When considering a company to partner with for your mortgage processing, ask questions about their prior experience in the field. How many other companies have they worked with? What kind of workload are they currently managing? What does a typical day look like for the employees of the company? You want to know how well versed they are in the terminology and processing times of the industry and how much training, if any, you’ll need to do before the team is up and running.
The company should be able to provide you with a few examples of the kind of companies they have worked for in the past and how long they have been partnered with those companies. The longer the tenure, the more likely the U.S.-based company is pleased with the service and processing.
- Experience is a good indicator of how seamlessly you’ll be able to transition into working with an outsourcing company.
Try to obtain as much information as possible about the businesses registrations. You’ll want to know how long they have been in business and whether they have a positive history of results. Also, verify whether they can sign with a US entity, since this will give the customer the ability to sue and/or hold the outsource company accountable.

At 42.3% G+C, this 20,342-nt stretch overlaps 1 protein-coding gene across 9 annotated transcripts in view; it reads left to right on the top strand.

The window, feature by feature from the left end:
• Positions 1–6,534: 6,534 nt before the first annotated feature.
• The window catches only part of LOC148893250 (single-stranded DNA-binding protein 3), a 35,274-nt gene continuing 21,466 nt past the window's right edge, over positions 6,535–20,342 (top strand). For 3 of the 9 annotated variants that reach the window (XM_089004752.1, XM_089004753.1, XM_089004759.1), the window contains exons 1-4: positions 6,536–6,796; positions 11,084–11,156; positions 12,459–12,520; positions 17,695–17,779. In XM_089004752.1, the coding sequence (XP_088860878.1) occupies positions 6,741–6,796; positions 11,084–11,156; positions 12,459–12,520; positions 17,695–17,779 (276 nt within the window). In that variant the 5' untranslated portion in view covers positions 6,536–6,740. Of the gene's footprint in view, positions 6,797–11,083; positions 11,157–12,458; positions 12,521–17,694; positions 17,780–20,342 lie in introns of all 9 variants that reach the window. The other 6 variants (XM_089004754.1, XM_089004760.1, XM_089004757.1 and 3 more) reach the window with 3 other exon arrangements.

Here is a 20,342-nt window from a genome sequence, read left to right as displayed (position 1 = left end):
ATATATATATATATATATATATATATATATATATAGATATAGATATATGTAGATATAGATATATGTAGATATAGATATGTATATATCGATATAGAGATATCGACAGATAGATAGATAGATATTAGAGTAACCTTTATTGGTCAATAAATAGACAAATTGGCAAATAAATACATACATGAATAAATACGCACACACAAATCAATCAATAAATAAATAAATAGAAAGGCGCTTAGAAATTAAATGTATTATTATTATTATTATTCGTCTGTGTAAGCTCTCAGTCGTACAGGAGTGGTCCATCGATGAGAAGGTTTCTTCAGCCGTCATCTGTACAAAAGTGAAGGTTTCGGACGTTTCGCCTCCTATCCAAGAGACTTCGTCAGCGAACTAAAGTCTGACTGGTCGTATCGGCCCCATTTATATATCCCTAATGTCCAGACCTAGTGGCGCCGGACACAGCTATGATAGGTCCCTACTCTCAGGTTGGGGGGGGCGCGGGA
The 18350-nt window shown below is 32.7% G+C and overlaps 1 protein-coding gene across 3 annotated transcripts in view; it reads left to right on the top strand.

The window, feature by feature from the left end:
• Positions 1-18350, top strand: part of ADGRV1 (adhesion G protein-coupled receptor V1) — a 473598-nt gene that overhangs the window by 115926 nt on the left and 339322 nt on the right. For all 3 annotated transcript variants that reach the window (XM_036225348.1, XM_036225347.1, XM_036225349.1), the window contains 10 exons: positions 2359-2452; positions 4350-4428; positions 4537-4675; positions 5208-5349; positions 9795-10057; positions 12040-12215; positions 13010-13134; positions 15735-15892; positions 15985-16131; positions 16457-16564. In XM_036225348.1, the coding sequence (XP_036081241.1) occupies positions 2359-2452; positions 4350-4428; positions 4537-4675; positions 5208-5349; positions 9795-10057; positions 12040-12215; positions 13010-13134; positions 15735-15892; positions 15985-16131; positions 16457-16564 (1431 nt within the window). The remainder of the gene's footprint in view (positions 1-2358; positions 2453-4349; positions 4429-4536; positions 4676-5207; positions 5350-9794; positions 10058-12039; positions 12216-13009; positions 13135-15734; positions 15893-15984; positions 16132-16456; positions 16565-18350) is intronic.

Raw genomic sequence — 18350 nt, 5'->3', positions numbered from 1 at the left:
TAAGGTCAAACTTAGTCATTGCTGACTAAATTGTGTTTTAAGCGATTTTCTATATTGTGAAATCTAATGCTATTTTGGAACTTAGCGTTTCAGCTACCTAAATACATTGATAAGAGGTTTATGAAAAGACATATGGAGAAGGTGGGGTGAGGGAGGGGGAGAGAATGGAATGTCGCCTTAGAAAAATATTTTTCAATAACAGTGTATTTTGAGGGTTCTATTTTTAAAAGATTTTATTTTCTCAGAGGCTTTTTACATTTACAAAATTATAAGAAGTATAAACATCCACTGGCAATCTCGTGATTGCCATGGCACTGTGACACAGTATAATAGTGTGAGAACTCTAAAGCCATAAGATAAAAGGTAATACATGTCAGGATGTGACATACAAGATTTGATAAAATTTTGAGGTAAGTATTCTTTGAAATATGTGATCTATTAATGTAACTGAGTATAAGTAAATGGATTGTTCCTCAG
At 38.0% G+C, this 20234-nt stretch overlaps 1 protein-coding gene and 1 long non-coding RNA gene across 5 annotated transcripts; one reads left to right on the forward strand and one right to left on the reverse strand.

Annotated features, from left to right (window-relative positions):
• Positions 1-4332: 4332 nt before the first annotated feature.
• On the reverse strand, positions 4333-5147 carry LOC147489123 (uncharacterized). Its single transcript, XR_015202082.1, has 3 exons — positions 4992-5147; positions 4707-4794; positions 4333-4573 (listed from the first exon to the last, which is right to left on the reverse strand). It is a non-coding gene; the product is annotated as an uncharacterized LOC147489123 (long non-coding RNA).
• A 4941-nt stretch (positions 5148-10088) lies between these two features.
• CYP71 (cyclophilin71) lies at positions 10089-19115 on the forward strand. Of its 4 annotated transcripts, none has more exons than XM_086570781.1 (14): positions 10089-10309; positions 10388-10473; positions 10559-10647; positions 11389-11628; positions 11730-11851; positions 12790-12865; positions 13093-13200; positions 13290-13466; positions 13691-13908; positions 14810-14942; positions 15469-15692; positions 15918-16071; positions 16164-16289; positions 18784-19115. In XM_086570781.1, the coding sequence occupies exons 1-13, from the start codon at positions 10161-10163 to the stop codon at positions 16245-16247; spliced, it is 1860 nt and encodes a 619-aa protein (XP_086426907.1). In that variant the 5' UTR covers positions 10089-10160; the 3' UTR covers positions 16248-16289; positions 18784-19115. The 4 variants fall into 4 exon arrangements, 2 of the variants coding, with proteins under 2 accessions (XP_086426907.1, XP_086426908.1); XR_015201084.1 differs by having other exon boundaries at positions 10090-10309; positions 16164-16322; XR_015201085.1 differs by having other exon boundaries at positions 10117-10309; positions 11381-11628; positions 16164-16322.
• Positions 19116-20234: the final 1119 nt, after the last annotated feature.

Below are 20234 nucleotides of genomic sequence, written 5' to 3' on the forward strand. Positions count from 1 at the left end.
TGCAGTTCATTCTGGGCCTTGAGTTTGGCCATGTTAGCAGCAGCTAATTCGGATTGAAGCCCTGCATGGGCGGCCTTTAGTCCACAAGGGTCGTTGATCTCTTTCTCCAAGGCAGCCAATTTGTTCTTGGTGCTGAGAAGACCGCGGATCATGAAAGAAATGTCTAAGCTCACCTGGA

Don’t trust the website’s own testimonials, as these can be fake and placed there simply to fool you into selecting that company. Dig deeper and ask for a phone number of a company you can call to discuss the outsourced businesses performance with regard to mortgage processing.
- Don’t always believe what you see if it’s placed on the website of the mortgage processing outsource company. Try to uncover more details to learn about their history and employment performance.
You might initially be attracted to a company that’s offering a great savings on your bottom line. Sometimes, however, “too low” can flag for issues that are problematic. For example, a company with very poor service might undercut their prices in an attempt to be in line with their competitors. Like many other industries and products in life, extremely low prices can be associated with extremely poor quality. If it looks too good to be true, it probably is.
A company with prices well below the industry standard will not survive for long, anyways, and you’ll just be investing more time trying to find someone else a few months down the road.
You can get a sense of how strong a company is with their communication just based on your conversations about possibly working with them. Do they reply to your emails quickly? Answer voice mails promptly? Are the responses to your questions and concerns answered appropriately and efficiently? You can learn a great deal about your own future interaction with a company by considering the effort they make to work with you before any contracts are signed or funds are exchanged. A strong company will be responsive.
Communication is the key. If problems arise, you’ll want to know you’re working with a team that will address them right away.